Students at the University of Alberta have found a new way to handle waste products. Through their research, they have been able to discover how to turn these products that would typically be tossed into the dumpster into something reusable. Waste sludge from paper recycling plants is being used to create chemicals and products. The students have formed their own biotech company called Upcycled Aromatics. They project $4.5 million in revenue annually for the acid they produce that will be used in the drug Tamiflu.
One of the team members, Crystal Theodore says, “As we continue to grow as a population around the world, it becomes more and more difficult to find solutions for our personal waste. Finding a project that not only has a solution for the waste issues, but turns that into something that’s useful in other industries, is a really exciting advancement.”
The crux of these experiments is that the students are able to convert waste, in this case the waste produced by certain paper products, into chemicals that can be used for various products. One such product is the anti-flu drug Tamiflu. According to their website, this process is done mostly in two steps. Cellulose is a product of waste sludge from the process of recycling plants. This cellulose is converted into glucose by modifying bacteria to feed on that cellulose inside of the paper pulp. Then, depending on what they want to make, that glucose is turned into different chemicals. There website has a much better explanation than someone who is not in any way involved with science can explain.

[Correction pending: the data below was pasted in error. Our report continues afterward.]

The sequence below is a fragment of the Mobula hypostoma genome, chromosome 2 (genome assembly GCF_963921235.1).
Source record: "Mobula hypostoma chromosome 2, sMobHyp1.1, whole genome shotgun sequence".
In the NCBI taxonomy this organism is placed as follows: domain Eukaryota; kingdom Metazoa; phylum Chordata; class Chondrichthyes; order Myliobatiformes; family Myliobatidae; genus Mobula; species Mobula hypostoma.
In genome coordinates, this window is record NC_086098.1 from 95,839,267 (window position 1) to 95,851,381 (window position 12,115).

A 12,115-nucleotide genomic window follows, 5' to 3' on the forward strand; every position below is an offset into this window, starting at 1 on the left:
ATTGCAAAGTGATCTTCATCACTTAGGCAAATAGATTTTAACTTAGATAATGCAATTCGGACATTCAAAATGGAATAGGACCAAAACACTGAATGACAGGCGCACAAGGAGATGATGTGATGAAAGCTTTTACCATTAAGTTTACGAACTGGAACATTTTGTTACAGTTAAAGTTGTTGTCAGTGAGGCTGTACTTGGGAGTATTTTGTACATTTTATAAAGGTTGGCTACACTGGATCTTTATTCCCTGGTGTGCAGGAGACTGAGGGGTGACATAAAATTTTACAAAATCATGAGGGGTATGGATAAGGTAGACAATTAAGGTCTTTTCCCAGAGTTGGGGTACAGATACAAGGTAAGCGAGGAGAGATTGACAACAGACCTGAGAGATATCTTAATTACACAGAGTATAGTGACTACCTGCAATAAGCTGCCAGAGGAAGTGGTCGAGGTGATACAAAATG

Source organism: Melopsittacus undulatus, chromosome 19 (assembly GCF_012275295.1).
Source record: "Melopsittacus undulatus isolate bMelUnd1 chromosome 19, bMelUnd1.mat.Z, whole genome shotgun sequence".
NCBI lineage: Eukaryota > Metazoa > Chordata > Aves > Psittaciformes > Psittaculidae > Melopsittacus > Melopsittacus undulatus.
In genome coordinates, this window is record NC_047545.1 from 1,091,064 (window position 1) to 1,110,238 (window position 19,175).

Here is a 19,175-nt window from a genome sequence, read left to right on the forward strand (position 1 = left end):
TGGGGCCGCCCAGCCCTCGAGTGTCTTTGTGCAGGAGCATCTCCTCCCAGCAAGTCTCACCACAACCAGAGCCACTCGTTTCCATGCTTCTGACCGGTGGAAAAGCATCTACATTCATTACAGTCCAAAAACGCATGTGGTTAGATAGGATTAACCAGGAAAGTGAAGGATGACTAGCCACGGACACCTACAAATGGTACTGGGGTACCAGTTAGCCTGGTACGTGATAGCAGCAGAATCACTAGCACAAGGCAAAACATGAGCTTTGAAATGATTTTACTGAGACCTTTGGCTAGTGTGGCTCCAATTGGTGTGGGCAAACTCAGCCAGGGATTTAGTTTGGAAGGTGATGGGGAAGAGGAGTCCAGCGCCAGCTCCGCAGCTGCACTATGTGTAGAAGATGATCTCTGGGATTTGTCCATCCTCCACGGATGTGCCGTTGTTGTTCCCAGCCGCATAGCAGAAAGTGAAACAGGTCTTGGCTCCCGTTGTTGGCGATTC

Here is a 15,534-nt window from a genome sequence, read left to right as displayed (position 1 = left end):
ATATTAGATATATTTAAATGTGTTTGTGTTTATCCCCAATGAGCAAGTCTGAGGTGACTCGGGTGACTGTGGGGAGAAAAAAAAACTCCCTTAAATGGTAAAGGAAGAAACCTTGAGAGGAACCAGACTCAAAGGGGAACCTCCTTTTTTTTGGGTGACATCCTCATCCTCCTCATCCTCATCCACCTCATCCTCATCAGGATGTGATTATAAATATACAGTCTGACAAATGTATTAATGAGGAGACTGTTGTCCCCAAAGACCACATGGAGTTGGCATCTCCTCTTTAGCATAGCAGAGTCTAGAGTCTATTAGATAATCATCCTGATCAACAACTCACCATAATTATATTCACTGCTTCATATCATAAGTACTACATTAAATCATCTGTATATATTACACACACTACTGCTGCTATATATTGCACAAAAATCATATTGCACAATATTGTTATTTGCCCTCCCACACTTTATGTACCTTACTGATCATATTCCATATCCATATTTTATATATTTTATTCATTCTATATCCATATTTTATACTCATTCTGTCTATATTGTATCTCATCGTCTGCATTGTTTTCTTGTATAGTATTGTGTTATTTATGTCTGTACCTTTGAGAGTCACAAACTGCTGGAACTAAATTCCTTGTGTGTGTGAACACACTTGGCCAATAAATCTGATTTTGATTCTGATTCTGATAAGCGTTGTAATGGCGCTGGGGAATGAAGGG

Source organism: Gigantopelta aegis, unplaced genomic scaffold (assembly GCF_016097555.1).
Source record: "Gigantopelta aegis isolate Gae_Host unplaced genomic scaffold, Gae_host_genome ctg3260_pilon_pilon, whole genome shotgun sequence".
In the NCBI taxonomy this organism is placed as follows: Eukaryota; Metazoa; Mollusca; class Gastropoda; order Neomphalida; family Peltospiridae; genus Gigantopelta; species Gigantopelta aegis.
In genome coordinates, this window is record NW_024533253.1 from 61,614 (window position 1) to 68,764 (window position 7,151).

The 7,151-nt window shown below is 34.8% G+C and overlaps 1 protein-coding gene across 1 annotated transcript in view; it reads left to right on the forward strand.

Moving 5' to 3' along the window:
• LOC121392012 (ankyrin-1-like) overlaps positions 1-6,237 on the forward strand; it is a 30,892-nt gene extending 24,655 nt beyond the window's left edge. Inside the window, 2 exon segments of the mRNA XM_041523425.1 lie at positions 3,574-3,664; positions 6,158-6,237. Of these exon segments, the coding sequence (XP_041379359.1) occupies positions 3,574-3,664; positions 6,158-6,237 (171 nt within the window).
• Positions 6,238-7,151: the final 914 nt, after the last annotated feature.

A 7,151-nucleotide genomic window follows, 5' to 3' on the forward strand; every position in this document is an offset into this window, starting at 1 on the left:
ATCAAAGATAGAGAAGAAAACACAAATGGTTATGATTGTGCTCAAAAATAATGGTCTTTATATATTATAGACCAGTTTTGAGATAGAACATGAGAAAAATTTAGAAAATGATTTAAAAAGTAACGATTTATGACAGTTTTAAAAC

According to Theodore, “The waste that we’re using is paper fibres that can no longer by recycled.” These fibres would typically be shipped off to landfills or other locations where it would all sit. Instead, they avoid the dumpster and are used to create anything from pharmaceutical drugs to fragrances, to plastics of various sorts. With a processing plant large enough, the team estimates they could save 50 tons of waste per day from going to the landfill. This is a truly revolutionary form of waste removal and disposal. Chemical Engineering students have sometimes been wrongfully-accused in the past for researching non-reusable and sometimes unpopular methods of production.
Projects such as these are cropping up all over as students attending university are trying to be conscious about the effects our civilization has on the environment. Every day it seems a new discovery has been made and a better tomorrow is ahead of us. Without people such as the members of Upcycled Aromatics, we would be caught in the trappings of our past and doing more harm than good when it comes to the preservation effort. We will continually try to highlight scientific advances in the environmental community. When only the most essential debris is tossed into the waste container units of the world, we all win. Check back for more stories on this industry and any updates on the subject of this entry.
Story Via University of Alberta
Pic Via Rillke